I’ve got to respond to the assertion that the city of Flint’s inability to handle its finances led to the water crisis that ensued.

President Ronald Reagan’s policy of deregulation and union-busting ushered in the era of “trickle down economics,” the theory being that those at the top of the economic heap will help raise the standard of living for everyone. His anti-union stance weakened their collective bargaining ability.

Deregulation of the stock market and the banking industry has had dubious effects. The ability to trade stocks instantly, without penalty, created the conditions encouraging speculation at the expense of the American work force.

Companies are now beholden to investors rather than the sale of superior products and services. Lack of stringent oversight of the financial industry caused the 2008 recession; we’re still recovering from that. Yet the Republican policy of corporate welfare continues. The tax slash passed by this administration shows where this party’s loyalty lies. President Donald J. Trump said, “I just made you all a whole lot of money!” Their reluctance to disclose previous COVID-19 relief expenditures and future assistance that waits on the embalming table of Mitch “The Mortician” McConnell portends the future.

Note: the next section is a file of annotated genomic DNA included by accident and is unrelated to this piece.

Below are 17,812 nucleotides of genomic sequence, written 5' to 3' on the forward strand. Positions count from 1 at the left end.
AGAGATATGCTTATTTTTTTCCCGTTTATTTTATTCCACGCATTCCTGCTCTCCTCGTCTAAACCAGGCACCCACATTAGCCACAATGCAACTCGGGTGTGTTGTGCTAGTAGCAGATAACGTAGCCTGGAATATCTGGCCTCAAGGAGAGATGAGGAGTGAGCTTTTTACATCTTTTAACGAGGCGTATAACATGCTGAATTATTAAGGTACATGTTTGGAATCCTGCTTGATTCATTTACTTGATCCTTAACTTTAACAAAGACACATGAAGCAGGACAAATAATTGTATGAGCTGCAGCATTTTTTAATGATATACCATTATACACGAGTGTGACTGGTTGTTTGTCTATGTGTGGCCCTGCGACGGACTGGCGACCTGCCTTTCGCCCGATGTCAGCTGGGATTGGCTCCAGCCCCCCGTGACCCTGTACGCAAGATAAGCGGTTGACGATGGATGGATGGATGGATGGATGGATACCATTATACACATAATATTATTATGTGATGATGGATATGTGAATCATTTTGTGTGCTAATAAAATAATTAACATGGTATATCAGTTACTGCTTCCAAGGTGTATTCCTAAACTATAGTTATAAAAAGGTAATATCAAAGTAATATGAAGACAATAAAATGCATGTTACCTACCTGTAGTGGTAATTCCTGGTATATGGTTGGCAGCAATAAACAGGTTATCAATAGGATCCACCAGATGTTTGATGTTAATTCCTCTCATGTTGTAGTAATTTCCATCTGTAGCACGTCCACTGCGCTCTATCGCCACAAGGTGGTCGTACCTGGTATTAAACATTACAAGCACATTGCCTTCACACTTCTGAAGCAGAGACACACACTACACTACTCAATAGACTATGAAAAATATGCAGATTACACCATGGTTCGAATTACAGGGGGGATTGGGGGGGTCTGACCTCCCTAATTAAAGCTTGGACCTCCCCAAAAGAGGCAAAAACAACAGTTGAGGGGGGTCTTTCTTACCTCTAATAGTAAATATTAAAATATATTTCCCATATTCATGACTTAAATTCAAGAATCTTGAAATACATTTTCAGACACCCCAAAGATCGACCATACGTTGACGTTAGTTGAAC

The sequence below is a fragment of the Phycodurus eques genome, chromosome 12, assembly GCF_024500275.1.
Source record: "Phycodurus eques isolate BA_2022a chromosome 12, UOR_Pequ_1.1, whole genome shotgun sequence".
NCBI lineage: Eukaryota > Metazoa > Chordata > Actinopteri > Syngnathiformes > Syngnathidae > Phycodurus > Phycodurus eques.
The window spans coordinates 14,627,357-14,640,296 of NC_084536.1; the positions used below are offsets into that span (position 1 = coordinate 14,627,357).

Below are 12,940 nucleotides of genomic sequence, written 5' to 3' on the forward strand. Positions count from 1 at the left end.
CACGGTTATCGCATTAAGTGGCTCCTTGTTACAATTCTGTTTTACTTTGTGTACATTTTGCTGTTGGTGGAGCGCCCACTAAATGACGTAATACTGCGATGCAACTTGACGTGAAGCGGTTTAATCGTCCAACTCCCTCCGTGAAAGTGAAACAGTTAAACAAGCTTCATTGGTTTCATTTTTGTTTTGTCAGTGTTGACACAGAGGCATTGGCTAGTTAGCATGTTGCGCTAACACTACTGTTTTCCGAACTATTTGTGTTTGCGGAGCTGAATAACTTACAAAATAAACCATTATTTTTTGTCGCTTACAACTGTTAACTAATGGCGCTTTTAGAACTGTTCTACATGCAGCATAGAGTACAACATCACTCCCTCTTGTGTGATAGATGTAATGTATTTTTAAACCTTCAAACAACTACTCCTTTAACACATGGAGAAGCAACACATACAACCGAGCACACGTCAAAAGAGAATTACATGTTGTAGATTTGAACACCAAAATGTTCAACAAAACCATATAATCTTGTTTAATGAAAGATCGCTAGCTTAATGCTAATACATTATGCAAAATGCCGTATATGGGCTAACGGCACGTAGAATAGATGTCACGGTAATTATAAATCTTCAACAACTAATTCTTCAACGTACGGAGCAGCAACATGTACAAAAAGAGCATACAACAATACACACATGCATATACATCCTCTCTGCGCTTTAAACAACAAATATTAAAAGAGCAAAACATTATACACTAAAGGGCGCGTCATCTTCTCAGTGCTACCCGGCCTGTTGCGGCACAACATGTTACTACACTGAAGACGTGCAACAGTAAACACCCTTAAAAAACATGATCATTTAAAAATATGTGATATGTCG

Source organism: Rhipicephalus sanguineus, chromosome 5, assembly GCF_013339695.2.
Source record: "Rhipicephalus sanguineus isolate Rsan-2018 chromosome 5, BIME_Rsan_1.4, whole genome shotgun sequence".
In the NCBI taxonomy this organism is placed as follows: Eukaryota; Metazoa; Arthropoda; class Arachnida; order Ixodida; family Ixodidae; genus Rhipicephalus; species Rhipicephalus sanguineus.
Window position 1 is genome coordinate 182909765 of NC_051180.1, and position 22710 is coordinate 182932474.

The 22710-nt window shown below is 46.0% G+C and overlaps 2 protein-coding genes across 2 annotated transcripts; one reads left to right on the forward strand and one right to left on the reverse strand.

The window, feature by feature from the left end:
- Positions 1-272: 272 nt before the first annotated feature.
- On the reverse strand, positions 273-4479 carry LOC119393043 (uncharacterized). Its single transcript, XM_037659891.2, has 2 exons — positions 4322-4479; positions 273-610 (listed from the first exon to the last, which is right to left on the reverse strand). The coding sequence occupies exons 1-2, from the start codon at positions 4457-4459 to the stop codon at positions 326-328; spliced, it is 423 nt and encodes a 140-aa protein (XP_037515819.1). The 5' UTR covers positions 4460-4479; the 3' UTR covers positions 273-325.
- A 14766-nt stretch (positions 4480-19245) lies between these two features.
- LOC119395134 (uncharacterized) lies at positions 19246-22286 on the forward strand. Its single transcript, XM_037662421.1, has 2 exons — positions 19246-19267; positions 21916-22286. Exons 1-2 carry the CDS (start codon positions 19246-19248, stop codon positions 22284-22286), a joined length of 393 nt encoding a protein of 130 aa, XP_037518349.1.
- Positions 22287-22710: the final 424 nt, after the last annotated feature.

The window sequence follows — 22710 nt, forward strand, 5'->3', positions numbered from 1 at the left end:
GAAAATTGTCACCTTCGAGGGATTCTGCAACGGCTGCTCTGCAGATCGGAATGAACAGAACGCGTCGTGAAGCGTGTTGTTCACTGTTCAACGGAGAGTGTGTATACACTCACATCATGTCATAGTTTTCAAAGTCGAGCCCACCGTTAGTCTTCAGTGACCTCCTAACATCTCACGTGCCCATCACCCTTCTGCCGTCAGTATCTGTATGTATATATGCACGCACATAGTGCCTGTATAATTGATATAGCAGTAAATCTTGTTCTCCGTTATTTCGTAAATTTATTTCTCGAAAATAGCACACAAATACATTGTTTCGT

Expect governmental shutdowns. This administration has considered making employer payroll tax withholding cuts permanent. While providing individuals breathing room in the short run, this obligation is still due at the end of the year. Medicare and Social Security, long targets on their hit list, rely on these funds. In the meantime, many Fortune 500 companies pay little, if any, taxes, but they depend on our infrastructure for their commerce while paying next to nothing to maintain it.

When the auto industry abandoned Flint for right-to-work states, gone was its tax base. It suffered not from mismanagement, but the fact that the faucet was shut off. Former Gov. Rick Snyder appointed an emergency financial manager and was more concerned with the bottom line than constituents’ health. Once the darling of the party, he vanished like smoke in the wind — lucky to avoid prosecution. His decision comes with an untold financial and human cost. Science trumped once again. Corporate tax lawyers equal rock stars of the wealthy. I’ll bet you owe more than the $750 paid by you know who. Yup, trickle down indeed.

Mike Martin


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